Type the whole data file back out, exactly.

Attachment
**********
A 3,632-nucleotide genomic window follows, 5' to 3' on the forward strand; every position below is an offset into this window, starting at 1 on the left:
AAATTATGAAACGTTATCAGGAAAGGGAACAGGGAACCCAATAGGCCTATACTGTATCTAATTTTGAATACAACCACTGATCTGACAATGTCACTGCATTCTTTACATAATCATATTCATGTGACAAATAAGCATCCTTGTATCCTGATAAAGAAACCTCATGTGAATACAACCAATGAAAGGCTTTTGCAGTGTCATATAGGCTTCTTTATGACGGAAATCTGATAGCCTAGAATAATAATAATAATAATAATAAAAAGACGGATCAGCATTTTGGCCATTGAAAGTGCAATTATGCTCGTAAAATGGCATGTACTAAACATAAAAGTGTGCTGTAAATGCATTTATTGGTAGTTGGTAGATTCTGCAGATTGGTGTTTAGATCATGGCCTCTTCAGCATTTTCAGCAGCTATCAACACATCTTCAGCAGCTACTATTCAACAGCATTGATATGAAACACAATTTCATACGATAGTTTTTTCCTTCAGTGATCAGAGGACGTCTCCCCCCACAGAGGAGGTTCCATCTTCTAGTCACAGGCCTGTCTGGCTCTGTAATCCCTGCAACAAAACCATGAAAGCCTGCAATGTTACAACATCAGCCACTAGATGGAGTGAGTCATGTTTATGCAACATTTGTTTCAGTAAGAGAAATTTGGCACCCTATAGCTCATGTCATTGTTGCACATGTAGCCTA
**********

A 3,632-nucleotide genomic window follows, 5' to 3' on the forward strand; every position below is an offset into this window, starting at 1 on the left:
AAATTATGAAACGTTATCAGGAAAGGGAACAGGGAACCCAATAGGCCTATACTGTATCTAATTTTGAATACAACCACTGATCTGACAATGTCACTGCATTCTTTACATAATCATATTCATGTGACAAATAAGCATCCTTGTATCCTGATAAAGAAACCTCATGTGAATACAACCAATGAAAGGCTTTTGCAGTGTCATATAGGCTTCTTTATGACGGAAATCTGATAGCCTAGAATAATAATAATAATAATAATAAAAAGACGGATCAGCATTTTGGCCATTGAAAGTGCAATTATGCTCGTAAAATGGCATGTACTAAACATAAAAGTGTGCTGTAAATGCATTTATTGGTAGTTGGTAGATTCTGCAGATTGGTGTTTAGATCATGGCCTCTTCAGCATTTTCAGCAGCTATCAACACATCTTCAGCAGCTACTATTCAACAGCATTGATATGAAACACAATTTCATACGATAGTTTTTTCCTTCAGTGATCAGAGGACGTCTCCCCCCACAGAGGAGGTTCCATCTTCTAGTCACAGGCCTGTCTGGCTCTGTAATCCCTGCAACAAAACCATGAAAGCCTGCAATGTTACAACATCAGCCACTAGATGGAGTGAGTCATGTTTATGCAACATTTGTTTCAGTAAGAGAAATTTGGCACCCTATAGCTCATGTCATTGTTGCACATGTAGCCTA